As has been widely reported, the independent panel is chaired by a retired judge – Lex Mpati – and features as panellists fellow retired judge Azhar Cachalia, public sector governance expert Trish Hanekom and Wits transformation head Bernadette Johnson.

PHAKENG CLAIM: Phakeng has no idea on what basis UCT was on the verge of suspending her over the past month, as she was never given a list of the charges against her.

Daily Maverick understands that this is partially true – Phakeng was indeed never informed, in writing, of all the charges against her.

But a source with knowledge of the negotiations between Phakeng and UCT told Daily Maverick that it was “highly disingenuous” of Phakeng to claim she had no idea why she would be suspended, given that she was fully aware of the independent panel’s investigation into her governance and the concerns it was probing.

PHAKENG CLAIM: Phakeng was told the panel investigation would go away if she took a settlement, but she insisted that the investigation continue as she was so certain it would exonerate her. However, she was told this was impossible: ‘No, no, no, the panel is going away; we are removing everything about the panel’.

This is untrue – it has been made clear that the investigation is indeed continuing, albeit in a revised format because in terms of administrative justice, a settlement with Phakeng could not be reached if an investigation focused primarily on Phakeng’s conduct was ongoing. Legally, this was untenable.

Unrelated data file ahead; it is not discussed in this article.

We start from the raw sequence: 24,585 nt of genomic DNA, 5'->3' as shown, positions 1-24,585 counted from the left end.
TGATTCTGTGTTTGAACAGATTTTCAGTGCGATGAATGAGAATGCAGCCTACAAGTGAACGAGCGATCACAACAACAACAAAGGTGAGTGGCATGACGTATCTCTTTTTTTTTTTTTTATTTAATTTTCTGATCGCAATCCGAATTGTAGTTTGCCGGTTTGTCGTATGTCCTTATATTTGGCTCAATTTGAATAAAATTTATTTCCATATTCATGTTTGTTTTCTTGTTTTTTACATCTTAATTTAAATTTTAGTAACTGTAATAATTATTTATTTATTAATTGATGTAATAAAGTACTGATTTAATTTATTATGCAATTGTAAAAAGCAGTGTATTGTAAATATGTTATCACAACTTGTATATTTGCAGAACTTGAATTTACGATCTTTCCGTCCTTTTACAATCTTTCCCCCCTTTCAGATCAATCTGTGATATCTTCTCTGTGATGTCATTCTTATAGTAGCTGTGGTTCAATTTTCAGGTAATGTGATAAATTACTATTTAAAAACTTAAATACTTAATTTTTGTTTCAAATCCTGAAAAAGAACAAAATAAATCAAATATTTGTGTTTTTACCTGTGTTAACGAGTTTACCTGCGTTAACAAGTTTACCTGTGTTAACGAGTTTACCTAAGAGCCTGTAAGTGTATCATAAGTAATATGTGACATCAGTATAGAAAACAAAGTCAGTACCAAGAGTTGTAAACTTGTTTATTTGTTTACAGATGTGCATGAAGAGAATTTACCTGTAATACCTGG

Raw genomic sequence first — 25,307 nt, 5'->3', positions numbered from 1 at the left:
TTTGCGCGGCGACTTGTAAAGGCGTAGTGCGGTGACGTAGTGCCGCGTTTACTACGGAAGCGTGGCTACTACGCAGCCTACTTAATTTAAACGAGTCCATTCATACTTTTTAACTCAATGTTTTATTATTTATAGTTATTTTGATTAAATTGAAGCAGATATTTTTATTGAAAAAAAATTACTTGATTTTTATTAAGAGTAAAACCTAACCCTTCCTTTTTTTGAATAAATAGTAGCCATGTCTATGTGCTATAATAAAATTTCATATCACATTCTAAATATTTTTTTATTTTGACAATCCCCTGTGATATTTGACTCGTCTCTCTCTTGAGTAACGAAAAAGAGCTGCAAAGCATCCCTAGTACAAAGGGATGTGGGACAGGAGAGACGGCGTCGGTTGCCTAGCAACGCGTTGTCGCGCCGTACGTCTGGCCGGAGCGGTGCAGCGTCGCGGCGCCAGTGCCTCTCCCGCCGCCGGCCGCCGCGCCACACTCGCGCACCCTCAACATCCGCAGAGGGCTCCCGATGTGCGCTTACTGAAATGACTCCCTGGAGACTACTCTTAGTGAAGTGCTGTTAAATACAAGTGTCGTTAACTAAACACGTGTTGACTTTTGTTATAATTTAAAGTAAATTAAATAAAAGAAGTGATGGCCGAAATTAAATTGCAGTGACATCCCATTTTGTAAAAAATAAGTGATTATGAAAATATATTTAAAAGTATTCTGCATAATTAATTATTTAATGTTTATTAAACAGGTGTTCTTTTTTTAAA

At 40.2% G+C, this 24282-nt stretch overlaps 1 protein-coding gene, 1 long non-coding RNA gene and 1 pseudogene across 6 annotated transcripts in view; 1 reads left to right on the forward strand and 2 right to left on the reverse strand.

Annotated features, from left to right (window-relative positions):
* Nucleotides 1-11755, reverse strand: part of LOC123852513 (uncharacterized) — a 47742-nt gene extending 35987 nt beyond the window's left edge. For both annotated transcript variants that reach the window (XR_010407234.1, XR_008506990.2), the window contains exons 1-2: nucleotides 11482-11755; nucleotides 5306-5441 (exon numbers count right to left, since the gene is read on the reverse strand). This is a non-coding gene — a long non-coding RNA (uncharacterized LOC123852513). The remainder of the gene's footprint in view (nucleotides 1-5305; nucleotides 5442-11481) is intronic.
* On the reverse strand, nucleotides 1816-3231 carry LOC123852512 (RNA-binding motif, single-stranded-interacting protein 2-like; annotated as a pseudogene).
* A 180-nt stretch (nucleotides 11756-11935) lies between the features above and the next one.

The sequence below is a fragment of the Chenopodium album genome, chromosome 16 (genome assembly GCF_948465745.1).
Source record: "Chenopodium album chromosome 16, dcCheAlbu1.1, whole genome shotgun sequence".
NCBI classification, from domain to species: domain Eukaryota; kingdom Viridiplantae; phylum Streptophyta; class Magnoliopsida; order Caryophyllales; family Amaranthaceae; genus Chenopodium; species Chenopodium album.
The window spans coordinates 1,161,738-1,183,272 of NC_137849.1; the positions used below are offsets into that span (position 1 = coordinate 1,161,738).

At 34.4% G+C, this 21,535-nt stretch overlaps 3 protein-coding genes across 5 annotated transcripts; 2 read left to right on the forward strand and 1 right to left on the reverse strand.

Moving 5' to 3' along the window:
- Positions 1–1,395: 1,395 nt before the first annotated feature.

PHAKENG CLAIM: From ‘Day One’, she did not have the support of the UCT Council.

“Council gave her the benefit of the doubt to appoint her in the first place despite serious reservations,” an insider told Daily Maverick.

Numerous attempts were made by the UCT Council to assist and support Phakeng, as documents seen by Daily Maverick confirm – including the contracting of leadership coaching for the VC.

Phakeng also could not have received a second term as VC without the support of the UCT Council.

PHAKENG CLAIM: ‘All the black females on the UCT Council’ resigned when the current fracas broke out, because they all supported Phakeng